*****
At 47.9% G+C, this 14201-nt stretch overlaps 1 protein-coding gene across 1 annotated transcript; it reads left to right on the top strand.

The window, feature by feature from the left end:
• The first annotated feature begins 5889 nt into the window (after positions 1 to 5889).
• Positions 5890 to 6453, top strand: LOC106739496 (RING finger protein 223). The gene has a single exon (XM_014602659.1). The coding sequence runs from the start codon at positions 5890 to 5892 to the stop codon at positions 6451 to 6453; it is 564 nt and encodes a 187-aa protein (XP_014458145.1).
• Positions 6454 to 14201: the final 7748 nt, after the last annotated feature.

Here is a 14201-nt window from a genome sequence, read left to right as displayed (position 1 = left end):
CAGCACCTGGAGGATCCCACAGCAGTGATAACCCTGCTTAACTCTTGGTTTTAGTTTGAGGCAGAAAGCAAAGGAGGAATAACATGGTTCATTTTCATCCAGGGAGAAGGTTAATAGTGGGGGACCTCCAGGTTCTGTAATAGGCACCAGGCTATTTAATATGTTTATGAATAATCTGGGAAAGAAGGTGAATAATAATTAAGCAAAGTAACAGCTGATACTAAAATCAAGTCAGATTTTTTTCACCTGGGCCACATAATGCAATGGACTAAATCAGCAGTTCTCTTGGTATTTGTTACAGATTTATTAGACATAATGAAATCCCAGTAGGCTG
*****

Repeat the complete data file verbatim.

At 47.9% G+C, this 14201-nt stretch overlaps 1 protein-coding gene across 1 annotated transcript; it reads left to right on the top strand.

The window, feature by feature from the left end:
• The first annotated feature begins 5889 nt into the window (after positions 1 to 5889).
• Positions 5890 to 6453, top strand: LOC106739496 (RING finger protein 223). The gene has a single exon (XM_014602659.1). The coding sequence runs from the start codon at positions 5890 to 5892 to the stop codon at positions 6451 to 6453; it is 564 nt and encodes a 187-aa protein (XP_014458145.1).
• Positions 6454 to 14201: the final 7748 nt, after the last annotated feature.

Here is a 14201-nt window from a genome sequence, read left to right as displayed (position 1 = left end):
CAGCACCTGGAGGATCCCACAGCAGTGATAACCCTGCTTAACTCTTGGTTTTAGTTTGAGGCAGAAAGCAAAGGAGGAATAACATGGTTCATTTTCATCCAGGGAGAAGGTTAATAGTGGGGGACCTCCAGGTTCTGTAATAGGCACCAGGCTATTTAATATGTTTATGAATAATCTGGGAAAGAAGGTGAATAATAATTAAGCAAAGTAACAGCTGATACTAAAATCAAGTCAGATTTTTTTCACCTGGGCCACATAATGCAATGGACTAAATCAGCAGTTCTCTTGGTATTTGTTACAGATTTATTAGACATAATGAAATCCCAGTAGGCTG